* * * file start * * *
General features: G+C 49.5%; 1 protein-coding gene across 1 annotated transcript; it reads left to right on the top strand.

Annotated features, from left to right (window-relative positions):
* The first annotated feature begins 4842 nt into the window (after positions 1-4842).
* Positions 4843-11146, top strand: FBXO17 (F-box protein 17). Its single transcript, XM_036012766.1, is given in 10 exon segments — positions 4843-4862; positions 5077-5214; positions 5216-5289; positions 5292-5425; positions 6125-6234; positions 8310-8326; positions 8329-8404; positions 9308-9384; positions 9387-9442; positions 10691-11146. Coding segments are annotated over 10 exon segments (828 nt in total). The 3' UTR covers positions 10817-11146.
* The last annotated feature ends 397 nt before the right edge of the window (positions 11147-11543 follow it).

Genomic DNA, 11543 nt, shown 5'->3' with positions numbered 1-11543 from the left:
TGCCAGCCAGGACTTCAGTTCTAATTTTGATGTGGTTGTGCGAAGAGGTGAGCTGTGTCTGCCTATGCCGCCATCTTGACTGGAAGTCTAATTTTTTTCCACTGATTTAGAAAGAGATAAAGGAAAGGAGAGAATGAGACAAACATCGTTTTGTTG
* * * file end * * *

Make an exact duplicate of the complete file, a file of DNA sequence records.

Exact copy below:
General features: G+C 49.5%; 1 protein-coding gene across 1 annotated transcript; it reads left to right on the top strand.

Annotated features, from left to right (window-relative positions):
* The first annotated feature begins 4842 nt into the window (after positions 1-4842).
* Positions 4843-11146, top strand: FBXO17 (F-box protein 17). Its single transcript, XM_036012766.1, is given in 10 exon segments — positions 4843-4862; positions 5077-5214; positions 5216-5289; positions 5292-5425; positions 6125-6234; positions 8310-8326; positions 8329-8404; positions 9308-9384; positions 9387-9442; positions 10691-11146. Coding segments are annotated over 10 exon segments (828 nt in total). The 3' UTR covers positions 10817-11146.
* The last annotated feature ends 397 nt before the right edge of the window (positions 11147-11543 follow it).

Genomic DNA, 11543 nt, shown 5'->3' with positions numbered 1-11543 from the left:
TGCCAGCCAGGACTTCAGTTCTAATTTTGATGTGGTTGTGCGAAGAGGTGAGCTGTGTCTGCCTATGCCGCCATCTTGACTGGAAGTCTAATTTTTTTCCACTGATTTAGAAAGAGATAAAGGAAAGGAGAGAATGAGACAAACATCGTTTTGTTG